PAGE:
Kids are not typically good at regulating their emotions, and they get overwhelmed sometimes with those feelings. We do too as adults. But kids feel this in a more intense way. When they feel something, they feel it hard, and it overwhelms them. It can just take over their little minds and bodies, until they start to mature emotionally, they have a really hard time regulating that.
So, they'll be tipped over at things that you think are silly or insufficient to warrant that kind of a response. Just keep that in mind because an understanding of child development will help you to have a little more compassion and understanding. It'll give you a little more patience as you're working with your child so given that they have a hard time regulating their emotion, what are we going to do to help them to manage their anger?
Let's talk about four specific tips of things that you can do.
Number 1, don't be intimidated by your child's anger. Remember what I just said. Kids don't have the regulation ability over their emotion that we have as adults. So, they are going to get tipped over. I have heard a lot of parents say, “Well, I try to set a limit, he just gets so mad and he starts screaming and yelling and…” Yeah, because he's a kid who can't regulate his emotion. Don't be intimidated by that. You still need to set the limits, and your kids don't have to like it.
I remember when my kids were little. I used to say that exact thing to them. They would say, “I hate this dad.” I responded, “That's okay. You don't have to like it.” Now, that can sound almost sarcastic, but this is the idea that I want you to internalize as a parent. They don't have to like it. It's not your job to please them
What's your job? Love them no matter what and even if… That's your job. And as a loving parent, you want to set appropriate limits. You need two things to have authority with your children.
You need to be seen as a provider of good times and good things and you have to be able to set and enforce appropriate limits. Both of those things. Setting and enforcing limits are typically not popular and it causes kids to feel some anger sometimes if they don't like the limit that you've set. That's okay, roll with it.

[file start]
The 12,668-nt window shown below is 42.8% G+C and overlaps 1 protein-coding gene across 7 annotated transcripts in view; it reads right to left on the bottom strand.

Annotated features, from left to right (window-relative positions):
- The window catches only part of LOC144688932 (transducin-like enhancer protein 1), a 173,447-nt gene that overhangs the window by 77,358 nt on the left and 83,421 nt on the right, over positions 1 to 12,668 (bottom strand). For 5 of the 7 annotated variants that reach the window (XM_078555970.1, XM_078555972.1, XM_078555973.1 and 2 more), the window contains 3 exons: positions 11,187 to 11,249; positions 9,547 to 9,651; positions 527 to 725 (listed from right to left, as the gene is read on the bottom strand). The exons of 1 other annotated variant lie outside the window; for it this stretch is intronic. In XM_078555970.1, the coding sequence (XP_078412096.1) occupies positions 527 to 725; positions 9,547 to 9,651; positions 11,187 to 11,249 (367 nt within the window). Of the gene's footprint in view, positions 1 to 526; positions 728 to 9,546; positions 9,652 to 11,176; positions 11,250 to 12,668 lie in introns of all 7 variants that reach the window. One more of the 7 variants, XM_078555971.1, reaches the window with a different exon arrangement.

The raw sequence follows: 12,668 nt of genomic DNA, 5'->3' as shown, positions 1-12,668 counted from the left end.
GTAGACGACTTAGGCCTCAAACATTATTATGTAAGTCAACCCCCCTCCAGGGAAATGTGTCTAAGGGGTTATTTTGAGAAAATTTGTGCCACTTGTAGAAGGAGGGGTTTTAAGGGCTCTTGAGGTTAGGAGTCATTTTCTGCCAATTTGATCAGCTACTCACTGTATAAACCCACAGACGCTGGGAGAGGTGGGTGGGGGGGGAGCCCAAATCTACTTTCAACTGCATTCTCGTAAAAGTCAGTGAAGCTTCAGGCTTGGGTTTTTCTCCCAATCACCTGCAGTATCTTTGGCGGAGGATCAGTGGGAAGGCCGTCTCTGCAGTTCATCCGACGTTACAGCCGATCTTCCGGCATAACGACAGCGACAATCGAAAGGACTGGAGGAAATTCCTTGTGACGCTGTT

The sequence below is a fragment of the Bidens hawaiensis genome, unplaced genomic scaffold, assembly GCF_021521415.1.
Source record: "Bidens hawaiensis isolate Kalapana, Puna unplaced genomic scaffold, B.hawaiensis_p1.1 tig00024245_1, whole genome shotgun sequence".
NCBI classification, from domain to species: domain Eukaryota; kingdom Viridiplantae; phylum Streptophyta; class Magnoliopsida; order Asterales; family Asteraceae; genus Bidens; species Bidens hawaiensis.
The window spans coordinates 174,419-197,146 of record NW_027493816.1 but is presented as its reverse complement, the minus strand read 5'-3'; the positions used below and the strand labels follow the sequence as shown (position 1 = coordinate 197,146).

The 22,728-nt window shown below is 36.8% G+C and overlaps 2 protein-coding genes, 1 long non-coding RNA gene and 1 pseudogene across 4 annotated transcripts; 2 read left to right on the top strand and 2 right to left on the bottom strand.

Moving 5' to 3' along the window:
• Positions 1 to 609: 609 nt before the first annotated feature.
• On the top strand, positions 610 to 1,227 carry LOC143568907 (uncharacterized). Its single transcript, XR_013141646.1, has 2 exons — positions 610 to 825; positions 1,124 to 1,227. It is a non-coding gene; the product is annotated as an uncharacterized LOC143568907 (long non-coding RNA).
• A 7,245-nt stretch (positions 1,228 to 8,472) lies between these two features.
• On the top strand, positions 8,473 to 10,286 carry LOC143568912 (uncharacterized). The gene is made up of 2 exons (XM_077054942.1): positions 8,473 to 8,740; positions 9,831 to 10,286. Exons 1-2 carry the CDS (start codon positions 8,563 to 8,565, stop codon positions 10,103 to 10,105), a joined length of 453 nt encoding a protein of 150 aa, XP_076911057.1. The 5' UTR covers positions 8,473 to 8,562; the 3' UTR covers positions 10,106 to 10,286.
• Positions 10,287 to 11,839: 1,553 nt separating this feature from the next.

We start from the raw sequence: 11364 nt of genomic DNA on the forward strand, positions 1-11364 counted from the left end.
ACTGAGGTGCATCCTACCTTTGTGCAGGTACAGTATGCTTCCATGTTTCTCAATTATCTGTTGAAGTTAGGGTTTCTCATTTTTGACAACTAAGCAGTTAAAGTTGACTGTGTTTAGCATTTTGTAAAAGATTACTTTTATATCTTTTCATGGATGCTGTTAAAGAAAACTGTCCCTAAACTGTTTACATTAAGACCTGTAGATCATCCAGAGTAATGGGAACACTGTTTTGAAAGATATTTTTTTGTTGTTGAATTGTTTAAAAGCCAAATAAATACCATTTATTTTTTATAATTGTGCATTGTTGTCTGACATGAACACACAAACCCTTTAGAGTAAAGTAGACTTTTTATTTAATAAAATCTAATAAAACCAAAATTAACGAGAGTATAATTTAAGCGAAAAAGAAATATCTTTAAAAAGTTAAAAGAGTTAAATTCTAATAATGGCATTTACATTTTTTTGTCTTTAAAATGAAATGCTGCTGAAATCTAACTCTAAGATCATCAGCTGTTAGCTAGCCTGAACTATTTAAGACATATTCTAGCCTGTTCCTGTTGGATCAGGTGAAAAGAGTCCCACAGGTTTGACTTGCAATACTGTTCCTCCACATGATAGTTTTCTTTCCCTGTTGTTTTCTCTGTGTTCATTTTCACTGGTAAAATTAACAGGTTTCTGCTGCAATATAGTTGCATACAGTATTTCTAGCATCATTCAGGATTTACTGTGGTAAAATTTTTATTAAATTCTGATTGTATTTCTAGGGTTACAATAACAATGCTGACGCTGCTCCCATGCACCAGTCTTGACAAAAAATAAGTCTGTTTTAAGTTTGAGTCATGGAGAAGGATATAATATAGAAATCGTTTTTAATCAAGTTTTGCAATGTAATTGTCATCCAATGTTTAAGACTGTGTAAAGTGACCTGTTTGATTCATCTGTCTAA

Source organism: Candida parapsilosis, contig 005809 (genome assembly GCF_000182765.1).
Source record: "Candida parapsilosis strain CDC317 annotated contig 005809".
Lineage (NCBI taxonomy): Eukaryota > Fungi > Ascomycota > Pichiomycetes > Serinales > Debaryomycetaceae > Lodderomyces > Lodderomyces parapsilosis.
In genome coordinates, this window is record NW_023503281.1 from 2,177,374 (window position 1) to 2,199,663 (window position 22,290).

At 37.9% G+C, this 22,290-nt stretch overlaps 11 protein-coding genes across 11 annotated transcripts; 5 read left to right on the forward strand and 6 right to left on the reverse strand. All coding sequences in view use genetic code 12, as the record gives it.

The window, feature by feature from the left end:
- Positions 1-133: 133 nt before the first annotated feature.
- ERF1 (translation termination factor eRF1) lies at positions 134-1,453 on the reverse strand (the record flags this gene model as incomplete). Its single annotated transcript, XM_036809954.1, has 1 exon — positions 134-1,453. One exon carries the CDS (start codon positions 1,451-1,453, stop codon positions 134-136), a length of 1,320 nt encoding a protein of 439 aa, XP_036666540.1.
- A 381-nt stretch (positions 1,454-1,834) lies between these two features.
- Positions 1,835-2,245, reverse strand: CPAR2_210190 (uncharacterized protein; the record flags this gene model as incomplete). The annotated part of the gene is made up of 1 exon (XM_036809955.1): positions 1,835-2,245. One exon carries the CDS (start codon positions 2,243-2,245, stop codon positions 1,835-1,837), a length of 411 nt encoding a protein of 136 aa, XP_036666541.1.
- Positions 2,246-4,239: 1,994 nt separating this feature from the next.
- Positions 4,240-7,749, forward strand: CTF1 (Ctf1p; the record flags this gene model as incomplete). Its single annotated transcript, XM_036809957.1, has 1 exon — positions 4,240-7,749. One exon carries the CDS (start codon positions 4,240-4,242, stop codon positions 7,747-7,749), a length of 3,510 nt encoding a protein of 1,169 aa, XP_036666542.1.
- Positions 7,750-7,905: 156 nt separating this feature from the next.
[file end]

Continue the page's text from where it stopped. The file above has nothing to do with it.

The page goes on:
Don't be intimidated or held hostage by the fact that your child is not going to like the limit that you are setting. Desensitize yourself to that a little bit so that you can set the limit anyway. And don't be intimidated by your child's anger. That's tip number 1.
Tip number 2 comes back to your role as a model for your children. We have to show them what it is that we expect. Now, if you are yelling and screaming, if you are blowing your top then you are modeling for them exactly the thing that you don't want them to do.
Tip number 2 is that you've got to remain calm and in control of your own emotions.
This is easier said than done, I know.
There are 2 levels of learning something. There's the breakthrough where it's like, “Oh! I get it.” You know, the “AHA” experience where the lights just go on and it's like, “Oh, yes. That's it.” Okay, that's the breakthrough.
And then there's the transformation which is a process that has several different steps and it has to be sustained over time. It's kind of like when you decide you want to play the piano and you're like, “Yes, I'm going to play the piano. And then you have to go through a process of practicing and getting the skill set installed.” It's no different for us or for our kids. The transformation that happens over time is something you might need a little assistance with. That's fine. That's why we've set up coaching programs and courses for parents like you.
Now, staying calm gives you an opportunity to model for your child what you are expecting from them. Here's one of the phrases I like to use. “When you can talk to me like I'm talking to you, we'll talk about this, we'll resolve this.” Now, notice what that implies. You are talking in a calm loving way.
I hate to burst your bubble around this topic, but you know what? You just don't control your child’s reaction. You've been wanting to control their reaction to things, their anger, their little rage fits. But you don't. If you controlled it, it wouldn't be happening.